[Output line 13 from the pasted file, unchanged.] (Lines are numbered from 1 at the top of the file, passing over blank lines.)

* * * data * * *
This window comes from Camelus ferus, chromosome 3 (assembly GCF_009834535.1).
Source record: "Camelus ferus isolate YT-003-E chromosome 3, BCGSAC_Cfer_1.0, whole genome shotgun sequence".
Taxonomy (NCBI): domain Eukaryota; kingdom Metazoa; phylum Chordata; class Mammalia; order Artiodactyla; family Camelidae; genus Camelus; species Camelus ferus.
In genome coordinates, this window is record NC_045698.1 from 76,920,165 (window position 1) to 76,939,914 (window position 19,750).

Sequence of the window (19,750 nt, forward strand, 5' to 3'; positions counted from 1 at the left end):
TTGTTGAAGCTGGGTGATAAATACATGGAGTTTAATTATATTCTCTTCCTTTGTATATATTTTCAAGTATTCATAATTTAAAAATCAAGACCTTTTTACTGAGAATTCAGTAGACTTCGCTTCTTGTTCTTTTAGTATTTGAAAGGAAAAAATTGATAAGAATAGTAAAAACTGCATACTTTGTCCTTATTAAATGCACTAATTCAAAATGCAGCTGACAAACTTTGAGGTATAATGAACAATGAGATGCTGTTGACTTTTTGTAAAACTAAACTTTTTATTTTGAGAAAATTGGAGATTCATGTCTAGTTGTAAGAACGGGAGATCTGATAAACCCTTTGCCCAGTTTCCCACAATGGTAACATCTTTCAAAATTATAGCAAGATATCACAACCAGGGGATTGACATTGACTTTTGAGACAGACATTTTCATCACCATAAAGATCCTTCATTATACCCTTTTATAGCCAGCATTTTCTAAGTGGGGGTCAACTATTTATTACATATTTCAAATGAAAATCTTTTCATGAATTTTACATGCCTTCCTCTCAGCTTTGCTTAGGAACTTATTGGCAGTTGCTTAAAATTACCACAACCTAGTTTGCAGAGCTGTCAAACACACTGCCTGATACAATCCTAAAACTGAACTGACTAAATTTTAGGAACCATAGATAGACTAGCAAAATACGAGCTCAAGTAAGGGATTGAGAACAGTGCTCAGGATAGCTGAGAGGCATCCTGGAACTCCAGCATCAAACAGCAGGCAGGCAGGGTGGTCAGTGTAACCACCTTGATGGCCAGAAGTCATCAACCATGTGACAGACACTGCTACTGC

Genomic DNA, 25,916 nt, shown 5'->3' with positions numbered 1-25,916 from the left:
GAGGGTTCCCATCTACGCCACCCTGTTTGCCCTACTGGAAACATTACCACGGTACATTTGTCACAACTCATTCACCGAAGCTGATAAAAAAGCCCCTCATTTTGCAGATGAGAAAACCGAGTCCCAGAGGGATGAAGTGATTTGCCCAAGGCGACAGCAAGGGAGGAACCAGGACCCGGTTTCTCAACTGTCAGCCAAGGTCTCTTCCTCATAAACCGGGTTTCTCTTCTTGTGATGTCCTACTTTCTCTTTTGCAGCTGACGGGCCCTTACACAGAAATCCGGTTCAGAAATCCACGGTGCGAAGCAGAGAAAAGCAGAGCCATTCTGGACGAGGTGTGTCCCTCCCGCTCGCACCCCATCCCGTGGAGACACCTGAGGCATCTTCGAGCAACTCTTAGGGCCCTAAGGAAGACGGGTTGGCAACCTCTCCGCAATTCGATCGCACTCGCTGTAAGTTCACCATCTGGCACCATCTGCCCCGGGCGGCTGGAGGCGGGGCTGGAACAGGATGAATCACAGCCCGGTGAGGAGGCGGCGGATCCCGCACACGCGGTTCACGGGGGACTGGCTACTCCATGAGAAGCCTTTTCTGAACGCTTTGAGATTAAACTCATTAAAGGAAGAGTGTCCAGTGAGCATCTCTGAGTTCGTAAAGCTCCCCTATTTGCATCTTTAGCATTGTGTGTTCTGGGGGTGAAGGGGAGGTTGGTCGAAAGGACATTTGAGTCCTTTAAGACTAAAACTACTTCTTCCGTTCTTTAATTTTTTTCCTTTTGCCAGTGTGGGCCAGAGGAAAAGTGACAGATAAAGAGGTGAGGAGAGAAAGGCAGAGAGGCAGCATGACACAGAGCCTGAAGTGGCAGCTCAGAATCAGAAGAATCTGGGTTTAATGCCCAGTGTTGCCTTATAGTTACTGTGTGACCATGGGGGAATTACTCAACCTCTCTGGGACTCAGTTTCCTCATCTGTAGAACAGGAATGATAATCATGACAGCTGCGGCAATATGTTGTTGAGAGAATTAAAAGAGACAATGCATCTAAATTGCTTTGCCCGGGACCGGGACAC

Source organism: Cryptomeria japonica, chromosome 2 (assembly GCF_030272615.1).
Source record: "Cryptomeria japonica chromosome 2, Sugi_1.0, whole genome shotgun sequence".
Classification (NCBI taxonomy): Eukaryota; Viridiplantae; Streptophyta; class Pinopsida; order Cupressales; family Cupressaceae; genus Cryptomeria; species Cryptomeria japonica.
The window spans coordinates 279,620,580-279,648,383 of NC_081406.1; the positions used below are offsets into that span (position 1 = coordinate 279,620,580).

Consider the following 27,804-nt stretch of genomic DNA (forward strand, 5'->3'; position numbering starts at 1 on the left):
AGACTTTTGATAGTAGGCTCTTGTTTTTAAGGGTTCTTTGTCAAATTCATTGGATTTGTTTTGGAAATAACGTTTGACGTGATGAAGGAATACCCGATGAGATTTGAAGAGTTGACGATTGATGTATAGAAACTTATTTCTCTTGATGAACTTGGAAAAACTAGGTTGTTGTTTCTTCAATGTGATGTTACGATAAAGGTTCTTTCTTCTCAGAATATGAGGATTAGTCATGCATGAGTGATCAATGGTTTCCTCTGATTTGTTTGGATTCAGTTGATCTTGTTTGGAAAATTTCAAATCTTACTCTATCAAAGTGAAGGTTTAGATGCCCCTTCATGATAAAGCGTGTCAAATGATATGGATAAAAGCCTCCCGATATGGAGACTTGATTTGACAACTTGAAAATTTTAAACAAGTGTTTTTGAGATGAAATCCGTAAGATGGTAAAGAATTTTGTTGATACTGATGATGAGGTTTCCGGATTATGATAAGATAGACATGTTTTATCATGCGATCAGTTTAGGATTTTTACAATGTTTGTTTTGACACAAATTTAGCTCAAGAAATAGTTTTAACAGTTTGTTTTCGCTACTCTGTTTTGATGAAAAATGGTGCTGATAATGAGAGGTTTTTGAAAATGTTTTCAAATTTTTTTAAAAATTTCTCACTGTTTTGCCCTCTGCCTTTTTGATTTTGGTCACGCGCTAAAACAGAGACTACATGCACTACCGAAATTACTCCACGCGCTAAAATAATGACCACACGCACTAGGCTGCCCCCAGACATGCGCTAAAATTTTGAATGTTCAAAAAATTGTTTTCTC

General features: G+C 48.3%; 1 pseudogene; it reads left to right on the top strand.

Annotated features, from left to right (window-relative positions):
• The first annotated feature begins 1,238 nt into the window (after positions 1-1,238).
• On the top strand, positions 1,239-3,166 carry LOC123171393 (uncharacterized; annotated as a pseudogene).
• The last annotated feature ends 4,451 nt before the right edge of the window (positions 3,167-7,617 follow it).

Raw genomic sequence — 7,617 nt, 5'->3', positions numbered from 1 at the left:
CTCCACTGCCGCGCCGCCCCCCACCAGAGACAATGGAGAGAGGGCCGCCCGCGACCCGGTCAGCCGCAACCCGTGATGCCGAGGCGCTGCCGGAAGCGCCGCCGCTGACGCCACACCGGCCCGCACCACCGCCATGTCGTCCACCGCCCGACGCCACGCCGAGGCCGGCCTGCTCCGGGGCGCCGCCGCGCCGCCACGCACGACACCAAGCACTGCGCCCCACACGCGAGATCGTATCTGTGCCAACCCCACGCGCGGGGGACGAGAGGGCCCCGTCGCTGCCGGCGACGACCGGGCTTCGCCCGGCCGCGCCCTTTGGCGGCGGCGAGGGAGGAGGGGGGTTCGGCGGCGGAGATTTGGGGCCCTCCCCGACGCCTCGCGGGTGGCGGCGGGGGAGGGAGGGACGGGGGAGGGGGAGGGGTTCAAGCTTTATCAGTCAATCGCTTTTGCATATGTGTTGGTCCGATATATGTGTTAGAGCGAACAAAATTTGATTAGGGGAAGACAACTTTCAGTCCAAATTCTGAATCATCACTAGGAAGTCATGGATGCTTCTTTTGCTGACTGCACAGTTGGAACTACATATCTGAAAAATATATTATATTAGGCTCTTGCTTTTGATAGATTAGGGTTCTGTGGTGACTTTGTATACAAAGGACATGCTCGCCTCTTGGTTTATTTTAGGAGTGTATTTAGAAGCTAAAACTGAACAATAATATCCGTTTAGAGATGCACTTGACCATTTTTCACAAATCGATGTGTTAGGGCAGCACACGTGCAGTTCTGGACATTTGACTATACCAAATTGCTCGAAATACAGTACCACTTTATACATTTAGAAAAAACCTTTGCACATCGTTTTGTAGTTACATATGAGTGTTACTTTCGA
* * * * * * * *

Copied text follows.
Consider the following 27,804-nt stretch of genomic DNA (forward strand, 5'->3'; position numbering starts at 1 on the left):